An extension of the 10-month freeze on construction. Netanyahu was warned about this at the time that he took the very ill-advised step to freeze construction. It did not take a prophet to see that Obama would want more and that it’s difficult to unfreeze once the commitment to the freeze has been made. The prime minister has repeatedly pledged that construction would begin again at the end of the 10 months in September. We’ll see.
 Granting of greater control of areas to the Palestinian Authority.
Some reports say that what is desired is a return to the pre-Intifada (2002) situation.
In a nutshell: We had pulled back from areas of major Arab population in Judea and Samaria as part of Oslo understandings. But when violence increased — in particular, suicide bombings — in 2002, we found it necessary to move back into these areas as part of Operation Defensive Shield. Since then, the IDF has maintained the latitude to do anti-terror operations in these areas, even as some places have nominally been turned over to the control of PA security forces during the day. Our anti-terror operations proceed nightly, with terrorists caught, and terror cells and caches of weapons and weapons factories uncovered, and these operations have done superbly in protecting us.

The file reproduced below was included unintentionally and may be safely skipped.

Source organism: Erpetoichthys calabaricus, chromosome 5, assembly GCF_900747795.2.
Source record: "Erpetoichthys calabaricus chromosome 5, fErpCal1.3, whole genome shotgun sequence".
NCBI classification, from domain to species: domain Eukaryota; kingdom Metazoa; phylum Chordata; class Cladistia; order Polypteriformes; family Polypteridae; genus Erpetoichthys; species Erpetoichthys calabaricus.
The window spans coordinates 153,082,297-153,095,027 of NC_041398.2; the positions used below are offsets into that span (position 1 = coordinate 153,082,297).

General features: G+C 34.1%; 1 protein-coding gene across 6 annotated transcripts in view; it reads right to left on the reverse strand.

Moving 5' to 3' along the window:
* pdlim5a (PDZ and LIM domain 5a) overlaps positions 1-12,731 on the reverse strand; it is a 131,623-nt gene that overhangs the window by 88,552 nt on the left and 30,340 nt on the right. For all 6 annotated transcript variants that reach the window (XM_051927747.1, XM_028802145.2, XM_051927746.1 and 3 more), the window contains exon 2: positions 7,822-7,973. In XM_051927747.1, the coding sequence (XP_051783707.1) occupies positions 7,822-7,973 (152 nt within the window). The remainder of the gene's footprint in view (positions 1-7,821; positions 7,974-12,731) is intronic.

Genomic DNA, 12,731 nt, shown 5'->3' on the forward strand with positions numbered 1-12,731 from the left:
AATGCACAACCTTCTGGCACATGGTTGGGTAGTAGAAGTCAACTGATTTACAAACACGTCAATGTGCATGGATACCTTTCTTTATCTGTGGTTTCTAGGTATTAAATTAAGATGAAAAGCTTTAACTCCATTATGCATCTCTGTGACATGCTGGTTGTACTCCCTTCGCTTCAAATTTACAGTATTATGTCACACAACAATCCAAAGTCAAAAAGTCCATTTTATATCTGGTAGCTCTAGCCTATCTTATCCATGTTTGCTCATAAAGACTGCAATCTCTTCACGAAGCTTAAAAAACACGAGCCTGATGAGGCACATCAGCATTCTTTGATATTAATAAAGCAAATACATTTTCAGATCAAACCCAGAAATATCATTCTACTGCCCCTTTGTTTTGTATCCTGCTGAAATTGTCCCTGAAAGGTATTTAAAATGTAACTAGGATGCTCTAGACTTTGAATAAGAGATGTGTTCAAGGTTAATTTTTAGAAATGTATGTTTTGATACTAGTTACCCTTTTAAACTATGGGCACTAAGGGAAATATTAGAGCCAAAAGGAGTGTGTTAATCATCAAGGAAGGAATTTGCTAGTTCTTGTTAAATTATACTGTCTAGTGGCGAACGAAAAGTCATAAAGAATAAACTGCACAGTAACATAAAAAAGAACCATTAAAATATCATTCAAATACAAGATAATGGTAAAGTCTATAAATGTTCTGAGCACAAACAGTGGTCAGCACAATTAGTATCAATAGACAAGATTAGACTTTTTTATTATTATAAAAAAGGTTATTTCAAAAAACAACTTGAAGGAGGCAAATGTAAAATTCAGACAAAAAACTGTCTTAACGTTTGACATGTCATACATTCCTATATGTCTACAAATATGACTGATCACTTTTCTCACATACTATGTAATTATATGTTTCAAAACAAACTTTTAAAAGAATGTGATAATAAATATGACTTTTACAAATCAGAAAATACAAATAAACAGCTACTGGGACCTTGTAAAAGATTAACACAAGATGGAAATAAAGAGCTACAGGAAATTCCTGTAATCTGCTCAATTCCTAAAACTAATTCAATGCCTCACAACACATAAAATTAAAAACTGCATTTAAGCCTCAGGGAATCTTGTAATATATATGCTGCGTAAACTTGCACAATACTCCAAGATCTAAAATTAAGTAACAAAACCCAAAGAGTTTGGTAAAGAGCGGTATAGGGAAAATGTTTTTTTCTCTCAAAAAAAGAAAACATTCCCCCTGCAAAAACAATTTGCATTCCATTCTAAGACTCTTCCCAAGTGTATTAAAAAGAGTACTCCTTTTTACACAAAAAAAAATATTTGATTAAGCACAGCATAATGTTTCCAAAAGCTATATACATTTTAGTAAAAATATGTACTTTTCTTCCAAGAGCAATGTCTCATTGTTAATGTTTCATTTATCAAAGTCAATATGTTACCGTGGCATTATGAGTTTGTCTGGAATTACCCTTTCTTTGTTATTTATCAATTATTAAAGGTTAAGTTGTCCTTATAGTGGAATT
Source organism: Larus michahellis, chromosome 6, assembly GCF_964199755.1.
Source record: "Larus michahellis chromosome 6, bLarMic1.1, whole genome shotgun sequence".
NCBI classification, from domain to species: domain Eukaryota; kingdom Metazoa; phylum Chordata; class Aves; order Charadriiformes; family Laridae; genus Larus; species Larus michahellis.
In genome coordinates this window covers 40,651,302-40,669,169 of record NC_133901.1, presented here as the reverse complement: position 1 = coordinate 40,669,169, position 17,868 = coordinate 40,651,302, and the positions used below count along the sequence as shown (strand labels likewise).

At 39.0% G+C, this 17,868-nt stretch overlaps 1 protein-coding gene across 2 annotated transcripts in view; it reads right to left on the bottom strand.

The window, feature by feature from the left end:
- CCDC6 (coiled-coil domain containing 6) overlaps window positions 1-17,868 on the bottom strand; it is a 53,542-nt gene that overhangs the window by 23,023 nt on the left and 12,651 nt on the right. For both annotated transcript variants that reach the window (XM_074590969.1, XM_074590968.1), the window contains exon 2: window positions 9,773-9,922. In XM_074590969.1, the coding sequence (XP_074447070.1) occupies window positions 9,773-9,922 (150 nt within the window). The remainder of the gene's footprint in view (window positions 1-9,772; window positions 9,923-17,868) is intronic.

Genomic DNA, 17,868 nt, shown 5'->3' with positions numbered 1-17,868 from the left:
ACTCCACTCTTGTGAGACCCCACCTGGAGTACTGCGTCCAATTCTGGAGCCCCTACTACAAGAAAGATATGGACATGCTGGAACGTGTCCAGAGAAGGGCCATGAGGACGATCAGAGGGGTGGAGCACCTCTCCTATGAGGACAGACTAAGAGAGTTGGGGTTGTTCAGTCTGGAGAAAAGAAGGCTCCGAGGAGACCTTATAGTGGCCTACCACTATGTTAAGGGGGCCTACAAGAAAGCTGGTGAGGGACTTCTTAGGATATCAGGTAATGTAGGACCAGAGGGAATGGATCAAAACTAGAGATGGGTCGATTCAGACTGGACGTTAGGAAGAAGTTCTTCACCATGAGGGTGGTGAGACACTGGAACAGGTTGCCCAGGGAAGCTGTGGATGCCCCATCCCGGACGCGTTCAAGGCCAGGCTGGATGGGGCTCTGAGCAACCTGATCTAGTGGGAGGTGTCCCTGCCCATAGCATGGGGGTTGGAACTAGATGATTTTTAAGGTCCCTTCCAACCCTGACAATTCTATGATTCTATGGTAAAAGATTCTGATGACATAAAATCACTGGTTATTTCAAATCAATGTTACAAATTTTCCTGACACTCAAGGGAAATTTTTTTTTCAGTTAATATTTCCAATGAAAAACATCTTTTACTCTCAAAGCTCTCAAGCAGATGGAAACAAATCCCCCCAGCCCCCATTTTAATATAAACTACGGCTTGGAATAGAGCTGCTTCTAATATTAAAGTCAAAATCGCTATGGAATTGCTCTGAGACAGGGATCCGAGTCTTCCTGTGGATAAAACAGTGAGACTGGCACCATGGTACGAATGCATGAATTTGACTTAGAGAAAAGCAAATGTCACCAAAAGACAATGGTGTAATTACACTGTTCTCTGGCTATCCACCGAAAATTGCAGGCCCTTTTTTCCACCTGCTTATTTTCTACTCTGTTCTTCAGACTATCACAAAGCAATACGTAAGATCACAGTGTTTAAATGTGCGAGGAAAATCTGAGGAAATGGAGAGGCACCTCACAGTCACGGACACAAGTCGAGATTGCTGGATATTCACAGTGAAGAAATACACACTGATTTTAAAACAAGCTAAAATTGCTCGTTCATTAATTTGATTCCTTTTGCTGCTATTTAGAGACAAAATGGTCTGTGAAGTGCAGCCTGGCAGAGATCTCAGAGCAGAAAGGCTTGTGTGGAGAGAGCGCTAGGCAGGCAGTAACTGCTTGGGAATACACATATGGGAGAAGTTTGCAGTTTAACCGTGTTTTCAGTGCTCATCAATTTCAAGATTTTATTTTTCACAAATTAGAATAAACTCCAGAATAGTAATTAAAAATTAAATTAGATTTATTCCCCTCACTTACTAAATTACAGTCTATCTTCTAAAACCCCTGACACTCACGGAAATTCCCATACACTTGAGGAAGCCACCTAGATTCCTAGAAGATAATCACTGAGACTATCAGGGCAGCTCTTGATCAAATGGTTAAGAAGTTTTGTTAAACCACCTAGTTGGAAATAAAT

I cannot emphasize this strongly enough: The much-touted “new” PA security forces, improved, as least in theory, by US training supervised by Gen. Dayton, are not sufficient to the task and will not reliably take out terrorists, most notably but not exclusively, from Hamas.
This is a subject I’ve explored before — and written about in detail — and I will return to it. The demand being made of us impinges directly on the safety of Jewish civilians here. (There is even an issue of possible conciliation between Hamas and Fatah, which would lead to the insane situation of Hamas commanding the troops that were trained to fight Hamas.)